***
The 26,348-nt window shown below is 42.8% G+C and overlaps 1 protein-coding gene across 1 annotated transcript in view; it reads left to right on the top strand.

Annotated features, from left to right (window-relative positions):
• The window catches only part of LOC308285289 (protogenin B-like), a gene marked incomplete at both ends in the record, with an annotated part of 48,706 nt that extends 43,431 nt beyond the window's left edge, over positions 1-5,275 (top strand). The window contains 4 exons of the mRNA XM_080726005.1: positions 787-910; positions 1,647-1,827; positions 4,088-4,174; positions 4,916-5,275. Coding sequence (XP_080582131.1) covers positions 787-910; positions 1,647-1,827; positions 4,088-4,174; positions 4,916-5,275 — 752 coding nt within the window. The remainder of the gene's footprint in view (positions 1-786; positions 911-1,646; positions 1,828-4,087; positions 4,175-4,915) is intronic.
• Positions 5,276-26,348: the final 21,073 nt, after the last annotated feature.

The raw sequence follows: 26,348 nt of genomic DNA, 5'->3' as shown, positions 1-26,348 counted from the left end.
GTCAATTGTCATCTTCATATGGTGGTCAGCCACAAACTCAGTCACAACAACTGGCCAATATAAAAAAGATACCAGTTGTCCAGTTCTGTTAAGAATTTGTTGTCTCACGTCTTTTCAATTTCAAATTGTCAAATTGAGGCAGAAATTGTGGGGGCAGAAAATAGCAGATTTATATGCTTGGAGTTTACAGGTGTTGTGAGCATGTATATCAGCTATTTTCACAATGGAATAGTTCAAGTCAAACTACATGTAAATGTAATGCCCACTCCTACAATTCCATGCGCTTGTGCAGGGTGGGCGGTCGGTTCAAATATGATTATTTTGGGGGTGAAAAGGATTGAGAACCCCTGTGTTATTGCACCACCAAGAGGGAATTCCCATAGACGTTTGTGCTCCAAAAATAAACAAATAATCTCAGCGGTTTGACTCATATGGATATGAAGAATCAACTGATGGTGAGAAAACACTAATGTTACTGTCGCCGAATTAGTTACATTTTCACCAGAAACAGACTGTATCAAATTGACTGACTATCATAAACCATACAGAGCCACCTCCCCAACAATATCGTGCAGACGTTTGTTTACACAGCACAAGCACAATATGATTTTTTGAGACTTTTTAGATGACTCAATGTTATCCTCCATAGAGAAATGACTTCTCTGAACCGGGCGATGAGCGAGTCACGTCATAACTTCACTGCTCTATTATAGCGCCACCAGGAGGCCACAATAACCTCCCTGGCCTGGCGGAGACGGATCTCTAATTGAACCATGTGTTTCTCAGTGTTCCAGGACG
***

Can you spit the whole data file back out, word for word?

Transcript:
The 26,348-nt window shown below is 42.8% G+C and overlaps 1 protein-coding gene across 1 annotated transcript in view; it reads left to right on the top strand.

Annotated features, from left to right (window-relative positions):
• The window catches only part of LOC308285289 (protogenin B-like), a gene marked incomplete at both ends in the record, with an annotated part of 48,706 nt that extends 43,431 nt beyond the window's left edge, over positions 1-5,275 (top strand). The window contains 4 exons of the mRNA XM_080726005.1: positions 787-910; positions 1,647-1,827; positions 4,088-4,174; positions 4,916-5,275. Coding sequence (XP_080582131.1) covers positions 787-910; positions 1,647-1,827; positions 4,088-4,174; positions 4,916-5,275 — 752 coding nt within the window. The remainder of the gene's footprint in view (positions 1-786; positions 911-1,646; positions 1,828-4,087; positions 4,175-4,915) is intronic.
• Positions 5,276-26,348: the final 21,073 nt, after the last annotated feature.

The raw sequence follows: 26,348 nt of genomic DNA, 5'->3' as shown, positions 1-26,348 counted from the left end.
GTCAATTGTCATCTTCATATGGTGGTCAGCCACAAACTCAGTCACAACAACTGGCCAATATAAAAAAGATACCAGTTGTCCAGTTCTGTTAAGAATTTGTTGTCTCACGTCTTTTCAATTTCAAATTGTCAAATTGAGGCAGAAATTGTGGGGGCAGAAAATAGCAGATTTATATGCTTGGAGTTTACAGGTGTTGTGAGCATGTATATCAGCTATTTTCACAATGGAATAGTTCAAGTCAAACTACATGTAAATGTAATGCCCACTCCTACAATTCCATGCGCTTGTGCAGGGTGGGCGGTCGGTTCAAATATGATTATTTTGGGGGTGAAAAGGATTGAGAACCCCTGTGTTATTGCACCACCAAGAGGGAATTCCCATAGACGTTTGTGCTCCAAAAATAAACAAATAATCTCAGCGGTTTGACTCATATGGATATGAAGAATCAACTGATGGTGAGAAAACACTAATGTTACTGTCGCCGAATTAGTTACATTTTCACCAGAAACAGACTGTATCAAATTGACTGACTATCATAAACCATACAGAGCCACCTCCCCAACAATATCGTGCAGACGTTTGTTTACACAGCACAAGCACAATATGATTTTTTGAGACTTTTTAGATGACTCAATGTTATCCTCCATAGAGAAATGACTTCTCTGAACCGGGCGATGAGCGAGTCACGTCATAACTTCACTGCTCTATTATAGCGCCACCAGGAGGCCACAATAACCTCCCTGGCCTGGCGGAGACGGATCTCTAATTGAACCATGTGTTTCTCAGTGTTCCAGGACG